At last, however, the clock did strike; and just then the faithful Janouille opened the door, and ushered in Mme. Nina and Prosper Bertomy.

"Ah," said M. Lecoq, "you are punctual; lovers are generally so."

"We are not lovers, monsieur," replied Mme. Gypsy. "M. Verduret gave us express orders to meet here in your office this morning, and we have obeyed."

"Very good," said the celebrated detective: "then be kind enough to wait a few minutes; I will tell him you are here."

During the quarter of an hour that Nina and Prosper remained alone together, they did not exchange a word. Finally a door opened, and M. Verduret appeared.

Nina and Prosper eagerly started toward him; but he checked them by one of those peculiar looks which no one ever dared resist.

"You have come," he said severely, "to hear the secret of my conduct. I have promised, and will keep my word, however painful it may be to my feelings. Listen, then. My best friend is a loyal, honest man, named Caldas. Eighteen months ago this friend was the happiest of men. Infatuated by a woman, he lived for her alone, and, fool that he was, imagined that she felt the same love for him."

"She did!" cried Gypsy, "yes, she always loved him."

"She showed her love in a peculiar way. She loved him so much, that one fine day she left him, and ran off with another man. In his first moments of despair, Caldas wished to kill himself. Then he reflected that it would be wiser to live, and avenge himself."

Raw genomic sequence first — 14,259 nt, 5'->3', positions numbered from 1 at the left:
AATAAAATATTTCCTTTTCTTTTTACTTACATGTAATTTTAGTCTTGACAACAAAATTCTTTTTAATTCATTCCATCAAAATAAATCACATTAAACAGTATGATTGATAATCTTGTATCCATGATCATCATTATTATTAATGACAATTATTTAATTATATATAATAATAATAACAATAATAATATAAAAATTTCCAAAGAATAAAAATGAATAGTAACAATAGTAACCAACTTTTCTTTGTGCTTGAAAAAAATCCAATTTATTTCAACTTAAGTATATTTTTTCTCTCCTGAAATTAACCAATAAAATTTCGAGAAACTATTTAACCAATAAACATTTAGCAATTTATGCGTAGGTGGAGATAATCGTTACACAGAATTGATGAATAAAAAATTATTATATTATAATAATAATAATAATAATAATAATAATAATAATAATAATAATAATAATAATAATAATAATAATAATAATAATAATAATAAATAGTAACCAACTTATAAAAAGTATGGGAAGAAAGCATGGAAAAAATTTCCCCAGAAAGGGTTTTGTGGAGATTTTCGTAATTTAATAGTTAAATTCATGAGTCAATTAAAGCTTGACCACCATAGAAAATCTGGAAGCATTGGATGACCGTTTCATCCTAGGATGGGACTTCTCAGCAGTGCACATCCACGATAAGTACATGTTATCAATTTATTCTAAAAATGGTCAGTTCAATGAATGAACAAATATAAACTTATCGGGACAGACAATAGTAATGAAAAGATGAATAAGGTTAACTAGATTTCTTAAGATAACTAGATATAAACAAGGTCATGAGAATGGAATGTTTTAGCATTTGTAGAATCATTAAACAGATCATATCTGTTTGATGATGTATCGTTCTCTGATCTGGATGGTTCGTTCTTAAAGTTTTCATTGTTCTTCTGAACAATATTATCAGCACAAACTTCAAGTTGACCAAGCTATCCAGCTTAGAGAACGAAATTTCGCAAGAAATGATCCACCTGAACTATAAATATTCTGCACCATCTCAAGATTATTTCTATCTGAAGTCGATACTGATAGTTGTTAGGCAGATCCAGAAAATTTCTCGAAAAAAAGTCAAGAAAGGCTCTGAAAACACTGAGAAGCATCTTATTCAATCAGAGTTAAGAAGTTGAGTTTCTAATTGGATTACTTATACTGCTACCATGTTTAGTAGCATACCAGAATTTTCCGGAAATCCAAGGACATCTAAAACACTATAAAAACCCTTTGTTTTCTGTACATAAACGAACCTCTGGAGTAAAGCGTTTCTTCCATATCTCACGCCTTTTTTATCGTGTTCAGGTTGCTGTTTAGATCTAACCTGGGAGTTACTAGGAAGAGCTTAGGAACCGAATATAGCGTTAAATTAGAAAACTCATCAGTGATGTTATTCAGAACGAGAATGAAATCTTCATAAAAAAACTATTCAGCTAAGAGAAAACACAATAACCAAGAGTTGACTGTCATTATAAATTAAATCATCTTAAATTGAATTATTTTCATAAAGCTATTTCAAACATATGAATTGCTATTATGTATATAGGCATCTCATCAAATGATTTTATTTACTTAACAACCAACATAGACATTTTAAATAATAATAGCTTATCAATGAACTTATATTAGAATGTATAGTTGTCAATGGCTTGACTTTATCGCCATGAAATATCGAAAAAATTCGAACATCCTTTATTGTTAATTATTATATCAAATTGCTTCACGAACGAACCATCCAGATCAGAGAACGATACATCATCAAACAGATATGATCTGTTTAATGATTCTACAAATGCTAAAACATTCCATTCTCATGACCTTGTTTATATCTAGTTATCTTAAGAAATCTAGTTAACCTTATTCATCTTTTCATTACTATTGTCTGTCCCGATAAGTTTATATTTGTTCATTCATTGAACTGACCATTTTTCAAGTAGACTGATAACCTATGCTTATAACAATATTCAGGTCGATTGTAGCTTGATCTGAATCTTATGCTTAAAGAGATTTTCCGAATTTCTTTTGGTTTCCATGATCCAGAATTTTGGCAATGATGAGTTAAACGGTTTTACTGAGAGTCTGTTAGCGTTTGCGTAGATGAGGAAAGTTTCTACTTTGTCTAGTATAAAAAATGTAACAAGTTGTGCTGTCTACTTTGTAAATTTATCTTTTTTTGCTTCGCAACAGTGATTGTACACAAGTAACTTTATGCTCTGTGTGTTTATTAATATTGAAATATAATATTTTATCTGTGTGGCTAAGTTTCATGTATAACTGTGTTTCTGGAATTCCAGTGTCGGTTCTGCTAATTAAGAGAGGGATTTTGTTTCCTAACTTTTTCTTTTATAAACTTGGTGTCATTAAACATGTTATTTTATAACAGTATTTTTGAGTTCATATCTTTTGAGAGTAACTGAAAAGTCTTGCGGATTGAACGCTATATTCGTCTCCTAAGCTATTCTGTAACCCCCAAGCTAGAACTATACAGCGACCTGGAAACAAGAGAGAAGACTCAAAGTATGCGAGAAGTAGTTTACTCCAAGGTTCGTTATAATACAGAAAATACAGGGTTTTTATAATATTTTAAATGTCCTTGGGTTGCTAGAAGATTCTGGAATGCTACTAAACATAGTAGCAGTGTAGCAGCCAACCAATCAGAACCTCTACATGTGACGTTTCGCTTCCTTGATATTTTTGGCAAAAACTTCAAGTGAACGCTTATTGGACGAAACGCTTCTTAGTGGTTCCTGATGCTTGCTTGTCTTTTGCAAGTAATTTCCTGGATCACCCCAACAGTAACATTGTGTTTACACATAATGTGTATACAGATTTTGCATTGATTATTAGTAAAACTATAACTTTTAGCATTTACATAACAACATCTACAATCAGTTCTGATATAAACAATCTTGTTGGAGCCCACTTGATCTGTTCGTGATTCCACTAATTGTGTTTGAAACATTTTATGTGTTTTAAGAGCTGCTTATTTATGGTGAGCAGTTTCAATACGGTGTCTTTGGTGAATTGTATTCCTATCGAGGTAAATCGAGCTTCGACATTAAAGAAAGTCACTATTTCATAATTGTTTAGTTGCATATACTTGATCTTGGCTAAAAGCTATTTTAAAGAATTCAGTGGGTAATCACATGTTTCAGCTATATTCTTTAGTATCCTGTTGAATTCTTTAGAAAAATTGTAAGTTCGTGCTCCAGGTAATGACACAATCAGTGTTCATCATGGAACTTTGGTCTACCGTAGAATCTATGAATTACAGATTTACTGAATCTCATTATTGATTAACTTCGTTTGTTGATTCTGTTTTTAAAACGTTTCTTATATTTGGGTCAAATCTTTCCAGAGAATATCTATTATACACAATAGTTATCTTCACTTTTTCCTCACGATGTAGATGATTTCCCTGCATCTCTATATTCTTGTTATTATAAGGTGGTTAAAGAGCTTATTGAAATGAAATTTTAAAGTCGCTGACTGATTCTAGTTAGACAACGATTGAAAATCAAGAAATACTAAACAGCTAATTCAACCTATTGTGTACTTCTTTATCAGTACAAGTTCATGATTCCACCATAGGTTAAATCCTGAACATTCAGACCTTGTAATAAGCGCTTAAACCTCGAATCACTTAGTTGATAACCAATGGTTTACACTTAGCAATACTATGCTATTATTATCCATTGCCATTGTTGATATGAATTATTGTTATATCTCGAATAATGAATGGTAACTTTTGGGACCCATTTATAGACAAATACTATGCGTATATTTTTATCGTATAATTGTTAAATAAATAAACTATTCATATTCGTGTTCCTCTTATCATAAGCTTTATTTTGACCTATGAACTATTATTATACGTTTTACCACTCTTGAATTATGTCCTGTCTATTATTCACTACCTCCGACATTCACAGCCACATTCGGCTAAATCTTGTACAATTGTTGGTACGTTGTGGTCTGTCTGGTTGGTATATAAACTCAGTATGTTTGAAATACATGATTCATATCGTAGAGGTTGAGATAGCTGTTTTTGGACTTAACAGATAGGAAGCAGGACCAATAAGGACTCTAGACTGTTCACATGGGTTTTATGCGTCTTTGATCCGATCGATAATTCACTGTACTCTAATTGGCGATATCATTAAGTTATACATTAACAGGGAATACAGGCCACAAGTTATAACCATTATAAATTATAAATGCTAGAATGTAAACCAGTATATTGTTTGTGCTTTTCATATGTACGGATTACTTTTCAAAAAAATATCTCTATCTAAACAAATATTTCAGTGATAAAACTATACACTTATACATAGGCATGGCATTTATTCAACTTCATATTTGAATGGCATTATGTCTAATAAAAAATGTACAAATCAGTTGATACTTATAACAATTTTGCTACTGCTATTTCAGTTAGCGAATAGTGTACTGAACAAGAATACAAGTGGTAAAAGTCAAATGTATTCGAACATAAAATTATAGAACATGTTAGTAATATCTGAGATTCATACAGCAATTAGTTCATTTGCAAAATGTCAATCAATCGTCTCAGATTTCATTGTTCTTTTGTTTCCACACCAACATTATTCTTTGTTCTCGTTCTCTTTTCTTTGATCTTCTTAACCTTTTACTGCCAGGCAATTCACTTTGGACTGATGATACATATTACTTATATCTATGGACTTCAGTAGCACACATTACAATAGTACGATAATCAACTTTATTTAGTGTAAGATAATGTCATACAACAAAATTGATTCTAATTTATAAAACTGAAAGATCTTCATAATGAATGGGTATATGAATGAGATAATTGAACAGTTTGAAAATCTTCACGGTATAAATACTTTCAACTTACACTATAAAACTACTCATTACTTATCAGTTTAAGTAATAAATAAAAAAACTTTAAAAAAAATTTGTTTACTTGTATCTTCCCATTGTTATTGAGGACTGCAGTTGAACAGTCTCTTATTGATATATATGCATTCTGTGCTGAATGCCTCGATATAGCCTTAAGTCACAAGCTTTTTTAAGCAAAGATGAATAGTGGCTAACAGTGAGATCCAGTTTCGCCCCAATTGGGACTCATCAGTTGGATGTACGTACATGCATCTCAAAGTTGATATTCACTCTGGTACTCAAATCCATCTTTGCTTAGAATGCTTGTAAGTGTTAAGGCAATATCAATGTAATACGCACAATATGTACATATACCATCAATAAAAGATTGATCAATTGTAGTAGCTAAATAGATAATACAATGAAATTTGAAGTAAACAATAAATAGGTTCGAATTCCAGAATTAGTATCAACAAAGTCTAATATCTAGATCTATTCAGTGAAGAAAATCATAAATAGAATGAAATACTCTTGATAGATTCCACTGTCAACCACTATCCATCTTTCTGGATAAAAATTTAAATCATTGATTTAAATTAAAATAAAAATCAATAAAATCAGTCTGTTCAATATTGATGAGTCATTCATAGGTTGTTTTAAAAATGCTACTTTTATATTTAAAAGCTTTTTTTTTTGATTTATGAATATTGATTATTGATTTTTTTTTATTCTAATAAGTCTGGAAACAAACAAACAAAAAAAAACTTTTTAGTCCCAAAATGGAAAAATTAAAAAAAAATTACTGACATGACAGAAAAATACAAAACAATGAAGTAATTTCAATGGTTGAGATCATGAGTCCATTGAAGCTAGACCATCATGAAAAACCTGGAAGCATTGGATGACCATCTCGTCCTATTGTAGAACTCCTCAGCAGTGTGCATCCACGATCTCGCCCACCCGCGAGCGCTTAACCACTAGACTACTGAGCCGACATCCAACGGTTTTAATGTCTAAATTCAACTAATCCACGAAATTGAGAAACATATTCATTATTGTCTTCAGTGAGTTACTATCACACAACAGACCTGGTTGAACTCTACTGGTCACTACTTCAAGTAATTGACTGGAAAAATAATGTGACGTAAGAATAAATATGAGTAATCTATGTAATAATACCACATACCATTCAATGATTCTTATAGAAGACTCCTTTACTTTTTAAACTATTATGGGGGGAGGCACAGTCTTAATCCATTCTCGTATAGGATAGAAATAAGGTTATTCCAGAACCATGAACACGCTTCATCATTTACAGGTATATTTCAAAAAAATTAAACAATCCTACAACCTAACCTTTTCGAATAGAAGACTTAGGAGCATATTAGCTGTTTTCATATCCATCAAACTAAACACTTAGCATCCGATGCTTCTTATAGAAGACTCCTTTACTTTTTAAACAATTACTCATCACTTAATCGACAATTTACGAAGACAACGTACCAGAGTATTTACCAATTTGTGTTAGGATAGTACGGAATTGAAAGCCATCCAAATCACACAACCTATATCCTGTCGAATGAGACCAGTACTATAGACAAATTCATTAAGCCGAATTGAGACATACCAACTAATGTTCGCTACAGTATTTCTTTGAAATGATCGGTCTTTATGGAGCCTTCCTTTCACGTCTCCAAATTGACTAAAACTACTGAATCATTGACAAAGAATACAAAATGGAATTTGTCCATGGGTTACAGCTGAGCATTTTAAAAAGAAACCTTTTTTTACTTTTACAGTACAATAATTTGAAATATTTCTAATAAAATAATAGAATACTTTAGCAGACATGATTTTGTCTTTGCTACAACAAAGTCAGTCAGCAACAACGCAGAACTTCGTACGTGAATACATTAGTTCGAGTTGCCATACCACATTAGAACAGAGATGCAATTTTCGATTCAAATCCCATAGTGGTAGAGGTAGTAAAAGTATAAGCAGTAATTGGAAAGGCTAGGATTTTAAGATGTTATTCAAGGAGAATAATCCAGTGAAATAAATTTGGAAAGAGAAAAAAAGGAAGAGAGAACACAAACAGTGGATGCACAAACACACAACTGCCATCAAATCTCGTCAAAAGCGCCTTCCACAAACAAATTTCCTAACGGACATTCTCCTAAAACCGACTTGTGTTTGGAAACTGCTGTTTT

"And then," faltered Prosper.

"Then Caldas avenged himself in his own way. He made the woman who deserted him recognize his immense superiority over his rival. Weak, timid, and helpless, the rival was disgraced, and falling over the verge of a precipice, when the powerful hand of Caldas reached forth and saved him. You understand all now, do you not? The woman is Nina; the rival is yourself; and Caldas is—"

With a quick, dexterous movement, he threw off his wig and whiskers, and stood before them the real, intelligent, proud Lecoq.

"Caldas!" cried Nina.

"No, not Caldas, not Verduret any longer: but Lecoq, the detective!"

M. Lecoq broke the stupefied silence of his listeners by saying to Prosper:

"It is not to me alone that you owe your salvation. A noble girl confided to me the difficult task of clearing your reputation. I promised her that M. Fauvel should never know the shameful secrets concerning his domestic happiness. Your letter thwarted all my plans, and made it impossible for me to keep my promise. I have nothing more to say."

He turned to leave the room, but Nina barred his exit.

"Caldas," she murmured, "I implore you to have pity on me! I am so miserable! Ah, if you only knew! Be forgiving to one who has always loved you, Caldas! Listen."

Prosper departed from M. Lecoq's office alone.

On the 15th of last month, was celebrated, at the church of Notre Dame de Lorette, the marriage of M. Prosper Bertomy and Mlle. Madeleine Fauvel.

The banking-house is still on the Rue de Provence; but as M. Fauvel has decided to retire from business, and live in the country, the name of the firm has been changed, and is now—

"Prosper Bertomy & Co."